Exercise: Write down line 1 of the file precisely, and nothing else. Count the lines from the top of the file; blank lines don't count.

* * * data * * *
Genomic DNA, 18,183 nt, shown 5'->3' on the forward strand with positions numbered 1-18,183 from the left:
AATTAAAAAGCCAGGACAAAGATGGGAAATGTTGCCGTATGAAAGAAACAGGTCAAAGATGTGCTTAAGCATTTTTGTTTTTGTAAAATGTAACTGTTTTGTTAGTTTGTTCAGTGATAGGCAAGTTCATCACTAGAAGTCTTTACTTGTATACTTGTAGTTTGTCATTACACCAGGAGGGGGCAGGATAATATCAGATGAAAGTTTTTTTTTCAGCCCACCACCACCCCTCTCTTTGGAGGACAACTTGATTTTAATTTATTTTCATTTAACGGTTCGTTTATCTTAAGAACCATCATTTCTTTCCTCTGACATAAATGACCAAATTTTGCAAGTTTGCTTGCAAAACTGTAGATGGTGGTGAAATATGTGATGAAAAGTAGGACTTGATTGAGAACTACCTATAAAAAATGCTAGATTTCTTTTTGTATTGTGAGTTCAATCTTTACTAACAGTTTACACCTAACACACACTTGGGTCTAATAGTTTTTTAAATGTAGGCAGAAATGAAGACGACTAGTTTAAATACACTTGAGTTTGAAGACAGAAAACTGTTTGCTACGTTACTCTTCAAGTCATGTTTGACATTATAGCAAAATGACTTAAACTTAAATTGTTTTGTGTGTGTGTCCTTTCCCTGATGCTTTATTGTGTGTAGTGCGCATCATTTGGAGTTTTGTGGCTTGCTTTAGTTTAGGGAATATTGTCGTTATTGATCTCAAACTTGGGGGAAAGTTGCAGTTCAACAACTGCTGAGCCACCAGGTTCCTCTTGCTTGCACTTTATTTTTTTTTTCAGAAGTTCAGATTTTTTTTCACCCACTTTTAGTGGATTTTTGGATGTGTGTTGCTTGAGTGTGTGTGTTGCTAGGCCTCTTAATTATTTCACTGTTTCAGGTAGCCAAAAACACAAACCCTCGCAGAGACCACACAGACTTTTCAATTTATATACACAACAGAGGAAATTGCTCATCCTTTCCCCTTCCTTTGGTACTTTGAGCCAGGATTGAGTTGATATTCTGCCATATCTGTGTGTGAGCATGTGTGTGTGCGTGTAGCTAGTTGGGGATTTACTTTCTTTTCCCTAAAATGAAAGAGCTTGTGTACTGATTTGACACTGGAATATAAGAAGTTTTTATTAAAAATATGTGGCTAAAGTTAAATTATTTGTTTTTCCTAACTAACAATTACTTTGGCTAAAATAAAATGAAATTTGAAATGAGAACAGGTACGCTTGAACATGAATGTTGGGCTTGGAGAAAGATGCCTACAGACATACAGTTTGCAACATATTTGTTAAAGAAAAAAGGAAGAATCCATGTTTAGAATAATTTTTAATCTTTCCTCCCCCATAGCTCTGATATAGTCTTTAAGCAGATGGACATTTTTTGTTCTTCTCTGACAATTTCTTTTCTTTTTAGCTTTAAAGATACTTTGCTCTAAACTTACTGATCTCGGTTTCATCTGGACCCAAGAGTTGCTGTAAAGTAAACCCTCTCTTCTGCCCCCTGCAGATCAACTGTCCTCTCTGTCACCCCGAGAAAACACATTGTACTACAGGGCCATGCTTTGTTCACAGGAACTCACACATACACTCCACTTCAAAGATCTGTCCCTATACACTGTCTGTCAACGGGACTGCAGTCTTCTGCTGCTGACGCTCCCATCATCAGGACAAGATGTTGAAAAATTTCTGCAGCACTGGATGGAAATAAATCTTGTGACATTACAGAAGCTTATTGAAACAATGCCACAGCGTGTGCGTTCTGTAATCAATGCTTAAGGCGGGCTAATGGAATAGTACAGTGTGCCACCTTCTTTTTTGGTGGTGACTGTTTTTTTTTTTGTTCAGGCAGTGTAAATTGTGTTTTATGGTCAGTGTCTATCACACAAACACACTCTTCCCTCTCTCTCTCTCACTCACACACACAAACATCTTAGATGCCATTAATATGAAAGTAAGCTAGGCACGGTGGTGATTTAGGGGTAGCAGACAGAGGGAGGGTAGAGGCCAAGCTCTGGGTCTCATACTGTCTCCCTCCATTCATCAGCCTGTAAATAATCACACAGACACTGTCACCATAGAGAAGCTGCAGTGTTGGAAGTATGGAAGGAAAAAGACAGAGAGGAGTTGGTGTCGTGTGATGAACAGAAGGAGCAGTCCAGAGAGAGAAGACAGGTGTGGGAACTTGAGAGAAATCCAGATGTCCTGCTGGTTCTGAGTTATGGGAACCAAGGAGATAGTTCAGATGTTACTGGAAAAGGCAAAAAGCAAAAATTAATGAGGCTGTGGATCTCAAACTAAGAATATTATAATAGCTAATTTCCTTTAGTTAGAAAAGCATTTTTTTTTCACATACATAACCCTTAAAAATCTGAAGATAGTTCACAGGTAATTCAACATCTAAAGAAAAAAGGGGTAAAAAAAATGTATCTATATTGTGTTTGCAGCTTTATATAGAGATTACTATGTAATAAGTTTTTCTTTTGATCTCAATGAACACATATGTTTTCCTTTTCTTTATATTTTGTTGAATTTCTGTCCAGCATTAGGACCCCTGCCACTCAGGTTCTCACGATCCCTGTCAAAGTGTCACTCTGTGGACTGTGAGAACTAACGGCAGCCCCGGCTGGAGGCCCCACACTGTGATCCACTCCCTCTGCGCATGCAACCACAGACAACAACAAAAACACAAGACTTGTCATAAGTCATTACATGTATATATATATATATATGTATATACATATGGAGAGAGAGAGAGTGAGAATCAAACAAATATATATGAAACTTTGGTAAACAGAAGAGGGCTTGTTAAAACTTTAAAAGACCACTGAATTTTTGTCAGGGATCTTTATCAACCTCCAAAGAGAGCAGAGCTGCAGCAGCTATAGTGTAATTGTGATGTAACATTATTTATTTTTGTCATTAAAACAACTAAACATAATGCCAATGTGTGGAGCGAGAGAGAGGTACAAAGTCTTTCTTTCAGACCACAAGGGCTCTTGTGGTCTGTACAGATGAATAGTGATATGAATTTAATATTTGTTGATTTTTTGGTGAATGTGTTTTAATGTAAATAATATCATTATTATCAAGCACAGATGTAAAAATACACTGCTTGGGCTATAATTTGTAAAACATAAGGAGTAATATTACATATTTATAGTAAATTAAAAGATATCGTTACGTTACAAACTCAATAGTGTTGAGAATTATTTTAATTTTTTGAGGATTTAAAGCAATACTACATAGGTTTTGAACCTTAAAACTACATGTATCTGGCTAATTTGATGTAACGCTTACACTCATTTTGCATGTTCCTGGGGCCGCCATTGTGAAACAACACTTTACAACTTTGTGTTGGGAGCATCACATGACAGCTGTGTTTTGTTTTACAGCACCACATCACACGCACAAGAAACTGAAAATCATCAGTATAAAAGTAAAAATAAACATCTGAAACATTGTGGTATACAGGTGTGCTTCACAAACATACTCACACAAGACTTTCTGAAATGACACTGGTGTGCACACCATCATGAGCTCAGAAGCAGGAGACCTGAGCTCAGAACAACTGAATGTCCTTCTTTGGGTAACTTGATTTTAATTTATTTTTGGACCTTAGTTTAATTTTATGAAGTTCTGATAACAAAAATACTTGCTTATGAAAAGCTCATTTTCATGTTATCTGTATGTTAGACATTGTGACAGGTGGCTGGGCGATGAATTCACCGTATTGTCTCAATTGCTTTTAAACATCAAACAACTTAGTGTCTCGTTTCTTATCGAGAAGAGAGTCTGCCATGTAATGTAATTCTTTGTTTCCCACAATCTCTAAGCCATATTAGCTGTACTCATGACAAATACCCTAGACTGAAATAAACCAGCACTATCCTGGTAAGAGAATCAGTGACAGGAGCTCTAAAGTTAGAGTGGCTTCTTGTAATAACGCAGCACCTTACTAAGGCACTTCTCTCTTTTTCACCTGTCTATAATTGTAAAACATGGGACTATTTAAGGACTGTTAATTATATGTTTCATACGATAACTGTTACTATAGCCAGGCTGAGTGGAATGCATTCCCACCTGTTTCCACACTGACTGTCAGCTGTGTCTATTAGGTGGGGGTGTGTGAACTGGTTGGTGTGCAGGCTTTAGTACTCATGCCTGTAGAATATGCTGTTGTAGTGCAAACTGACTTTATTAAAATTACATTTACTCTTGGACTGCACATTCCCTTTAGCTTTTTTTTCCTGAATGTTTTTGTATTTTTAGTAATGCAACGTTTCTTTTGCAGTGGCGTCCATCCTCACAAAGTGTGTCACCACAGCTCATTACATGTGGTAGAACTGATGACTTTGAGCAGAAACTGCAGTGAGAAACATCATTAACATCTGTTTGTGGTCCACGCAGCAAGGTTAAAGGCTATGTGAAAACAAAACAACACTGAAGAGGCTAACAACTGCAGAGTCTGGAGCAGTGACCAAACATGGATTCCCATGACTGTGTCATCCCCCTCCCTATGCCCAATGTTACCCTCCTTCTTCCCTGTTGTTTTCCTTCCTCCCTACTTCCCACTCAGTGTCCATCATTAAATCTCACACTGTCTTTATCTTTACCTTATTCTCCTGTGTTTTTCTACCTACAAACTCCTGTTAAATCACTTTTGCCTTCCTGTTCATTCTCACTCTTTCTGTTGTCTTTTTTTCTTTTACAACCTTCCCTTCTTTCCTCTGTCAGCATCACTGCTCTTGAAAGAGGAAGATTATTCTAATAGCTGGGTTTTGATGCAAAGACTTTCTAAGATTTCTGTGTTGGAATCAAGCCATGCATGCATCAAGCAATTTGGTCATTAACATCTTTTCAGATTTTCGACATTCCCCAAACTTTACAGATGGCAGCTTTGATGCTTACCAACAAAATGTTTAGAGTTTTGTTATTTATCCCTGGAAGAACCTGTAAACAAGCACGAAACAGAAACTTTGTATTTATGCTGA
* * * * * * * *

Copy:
Genomic DNA, 18,183 nt, shown 5'->3' on the forward strand with positions numbered 1-18,183 from the left: